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MEEKER — Meeker Re-1 School District Board members Tuesday fine-tuned the language in the November bond issue that would raise $24 million to build a new elementary school.
Board members last month approved building a new elementary school to be closer to Meeker High School and Barone Middle School. Voters in November must approve two measures related to raising funds through issuance of bonds and raising property taxes in order to build the new school.
The questions revolved around two primary issues: Repayment of the bonds might be as much as $45 million, and bond maturity will be 21 years, instead of 20 or 25 years. Board Vice President Ed Coryell said the final payout amount seemed very high. Board Member Jerry Oldland found mistakes in the wording and questioned why the bonds were set for 21 years instead of a more common 20 years.
Superintendent Dan Evig phoned the attorney hired as a consultant, and the two bond issues were revised. The board is expected to approve the two bond measures at its special meeting Thursday, Aug. 28 at 7 p.m.
Evig also discussed a new format for looking at student performance based on test scores. The new system, called Colorado District and School Diagnostic Growth Summary, “provides a way for educators to understand how much growth a student made from one CSAP administration (testing) to the next,” according to the Colorado Department of Education.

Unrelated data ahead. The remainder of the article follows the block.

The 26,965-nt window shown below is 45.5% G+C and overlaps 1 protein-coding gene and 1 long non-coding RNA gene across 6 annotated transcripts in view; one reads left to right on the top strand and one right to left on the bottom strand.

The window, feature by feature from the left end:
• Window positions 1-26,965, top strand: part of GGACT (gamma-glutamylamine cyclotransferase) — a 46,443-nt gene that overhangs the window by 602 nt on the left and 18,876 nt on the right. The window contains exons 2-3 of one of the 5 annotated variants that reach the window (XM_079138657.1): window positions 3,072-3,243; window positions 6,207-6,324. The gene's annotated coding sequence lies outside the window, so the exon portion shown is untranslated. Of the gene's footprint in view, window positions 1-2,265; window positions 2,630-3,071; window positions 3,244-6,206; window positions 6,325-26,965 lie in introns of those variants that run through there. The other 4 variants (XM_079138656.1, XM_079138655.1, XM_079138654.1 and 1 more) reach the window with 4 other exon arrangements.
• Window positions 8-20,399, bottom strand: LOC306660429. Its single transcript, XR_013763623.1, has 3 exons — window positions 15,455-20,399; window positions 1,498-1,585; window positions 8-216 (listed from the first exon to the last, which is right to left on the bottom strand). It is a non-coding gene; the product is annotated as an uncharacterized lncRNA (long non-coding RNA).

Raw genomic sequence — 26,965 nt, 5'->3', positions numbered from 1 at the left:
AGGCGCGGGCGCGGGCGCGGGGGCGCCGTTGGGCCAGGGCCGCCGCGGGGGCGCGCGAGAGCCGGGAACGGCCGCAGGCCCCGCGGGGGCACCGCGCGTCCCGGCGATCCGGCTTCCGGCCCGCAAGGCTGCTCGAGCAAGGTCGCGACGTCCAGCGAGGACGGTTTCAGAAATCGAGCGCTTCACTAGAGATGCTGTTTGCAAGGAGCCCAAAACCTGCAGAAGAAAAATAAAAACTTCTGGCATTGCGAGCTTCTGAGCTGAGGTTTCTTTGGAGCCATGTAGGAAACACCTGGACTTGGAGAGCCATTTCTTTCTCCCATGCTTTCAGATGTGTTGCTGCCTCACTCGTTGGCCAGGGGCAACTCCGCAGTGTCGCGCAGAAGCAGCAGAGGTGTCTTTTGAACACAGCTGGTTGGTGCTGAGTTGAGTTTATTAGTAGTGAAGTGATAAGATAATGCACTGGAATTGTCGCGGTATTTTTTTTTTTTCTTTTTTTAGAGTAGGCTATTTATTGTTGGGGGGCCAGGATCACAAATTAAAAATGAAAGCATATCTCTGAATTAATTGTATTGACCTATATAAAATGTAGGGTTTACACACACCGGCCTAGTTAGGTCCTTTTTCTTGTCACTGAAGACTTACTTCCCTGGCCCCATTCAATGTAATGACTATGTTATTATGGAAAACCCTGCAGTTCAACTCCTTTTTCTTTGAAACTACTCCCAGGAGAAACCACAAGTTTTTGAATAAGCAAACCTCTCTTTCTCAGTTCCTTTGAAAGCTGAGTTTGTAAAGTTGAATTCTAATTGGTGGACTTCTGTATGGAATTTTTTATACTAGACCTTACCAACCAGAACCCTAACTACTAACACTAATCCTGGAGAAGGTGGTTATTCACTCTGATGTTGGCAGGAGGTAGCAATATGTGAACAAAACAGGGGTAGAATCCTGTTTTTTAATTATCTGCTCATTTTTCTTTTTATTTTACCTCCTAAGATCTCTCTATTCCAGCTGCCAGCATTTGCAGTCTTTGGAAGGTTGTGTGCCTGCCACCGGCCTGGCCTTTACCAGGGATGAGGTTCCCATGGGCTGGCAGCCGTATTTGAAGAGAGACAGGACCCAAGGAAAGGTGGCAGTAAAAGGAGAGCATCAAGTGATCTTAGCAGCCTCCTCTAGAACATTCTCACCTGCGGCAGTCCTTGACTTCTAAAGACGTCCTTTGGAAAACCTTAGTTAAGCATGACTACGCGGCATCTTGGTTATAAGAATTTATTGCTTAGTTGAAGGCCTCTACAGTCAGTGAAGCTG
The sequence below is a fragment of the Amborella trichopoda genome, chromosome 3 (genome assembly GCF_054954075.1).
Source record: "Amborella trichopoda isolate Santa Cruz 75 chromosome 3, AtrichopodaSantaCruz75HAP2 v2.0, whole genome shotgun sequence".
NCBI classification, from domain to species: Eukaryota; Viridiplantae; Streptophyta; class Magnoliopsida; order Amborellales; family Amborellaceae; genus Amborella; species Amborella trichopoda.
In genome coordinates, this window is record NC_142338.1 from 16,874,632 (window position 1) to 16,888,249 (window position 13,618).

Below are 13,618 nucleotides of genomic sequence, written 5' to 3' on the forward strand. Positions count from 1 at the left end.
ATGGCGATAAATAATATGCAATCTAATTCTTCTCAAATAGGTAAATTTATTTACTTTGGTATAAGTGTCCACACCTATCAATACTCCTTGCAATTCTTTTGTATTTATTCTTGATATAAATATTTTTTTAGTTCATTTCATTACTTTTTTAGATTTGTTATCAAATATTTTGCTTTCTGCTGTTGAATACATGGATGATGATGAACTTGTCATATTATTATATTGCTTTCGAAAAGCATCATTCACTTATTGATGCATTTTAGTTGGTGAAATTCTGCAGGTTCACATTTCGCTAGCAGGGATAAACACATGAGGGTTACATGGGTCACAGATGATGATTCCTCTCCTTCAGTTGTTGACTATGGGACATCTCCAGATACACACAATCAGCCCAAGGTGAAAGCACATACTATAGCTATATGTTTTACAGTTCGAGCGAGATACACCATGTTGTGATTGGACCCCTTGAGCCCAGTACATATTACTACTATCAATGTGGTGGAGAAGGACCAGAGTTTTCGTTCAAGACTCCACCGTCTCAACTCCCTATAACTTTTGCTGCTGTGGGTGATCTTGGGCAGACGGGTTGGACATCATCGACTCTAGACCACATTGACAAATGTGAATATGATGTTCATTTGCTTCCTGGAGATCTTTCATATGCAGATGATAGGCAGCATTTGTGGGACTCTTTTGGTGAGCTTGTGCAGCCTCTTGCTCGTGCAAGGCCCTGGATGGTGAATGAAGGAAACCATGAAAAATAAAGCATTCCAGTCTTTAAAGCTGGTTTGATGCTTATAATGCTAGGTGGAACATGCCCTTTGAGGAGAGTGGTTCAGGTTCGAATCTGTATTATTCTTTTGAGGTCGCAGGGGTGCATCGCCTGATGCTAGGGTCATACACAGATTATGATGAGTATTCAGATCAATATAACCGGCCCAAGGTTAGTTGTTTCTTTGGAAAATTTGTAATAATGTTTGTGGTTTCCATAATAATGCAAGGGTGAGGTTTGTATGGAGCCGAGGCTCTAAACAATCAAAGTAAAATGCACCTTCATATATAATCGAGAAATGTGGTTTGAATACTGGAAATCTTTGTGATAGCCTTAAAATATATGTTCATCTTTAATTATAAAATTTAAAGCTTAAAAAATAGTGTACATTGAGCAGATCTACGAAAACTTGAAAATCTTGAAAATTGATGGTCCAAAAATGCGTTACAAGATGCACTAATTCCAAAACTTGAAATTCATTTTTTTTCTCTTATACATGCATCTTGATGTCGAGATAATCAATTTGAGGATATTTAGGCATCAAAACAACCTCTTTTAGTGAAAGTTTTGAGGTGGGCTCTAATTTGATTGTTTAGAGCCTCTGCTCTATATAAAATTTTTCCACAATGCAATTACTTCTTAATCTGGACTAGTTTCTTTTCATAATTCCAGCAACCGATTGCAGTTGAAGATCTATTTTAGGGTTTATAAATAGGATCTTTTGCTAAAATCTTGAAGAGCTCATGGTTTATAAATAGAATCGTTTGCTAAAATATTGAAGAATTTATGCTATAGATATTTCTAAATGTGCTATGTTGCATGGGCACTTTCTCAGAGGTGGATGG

CSAP is the Colorado Student Assessment Program, the annual skills and knowledge testing for grades 3-10. CSAP tests proficiency in math, reading and writing. CSAP also tests science knowledge for students in grades 5, 8 and 10.
CSAP scores are used by the state and federal governments to evaluate the school systems. Low-scoring districts can be placed on watch lists for eventual takeover by the state. The federal government uses the testing to evaluate whether schools are meeting the mandates of the federal No Child Left Behind law. Meeker students, while scoring somewhat lower in some areas, still generally compare well with the rest of the state.
“We’re not looking at CSAP like we used to,” Evig said.
Evig noted that the 2008 scores were not quite as good as 2007 for most grades and all three subjects, but scores are still decent compared to other Colorado students.
Elementary school Principal Jason Hightower told board members the two modular classrooms are almost ready. He hopes to have final occupancy approval for classes on Monday.
Hightower also thanked the state department of education, White River Electric Association, staff and others for helping get the two rooms ready.
He added that there are some contingency plans for temporary classroom space if the approvals don’t come through this week.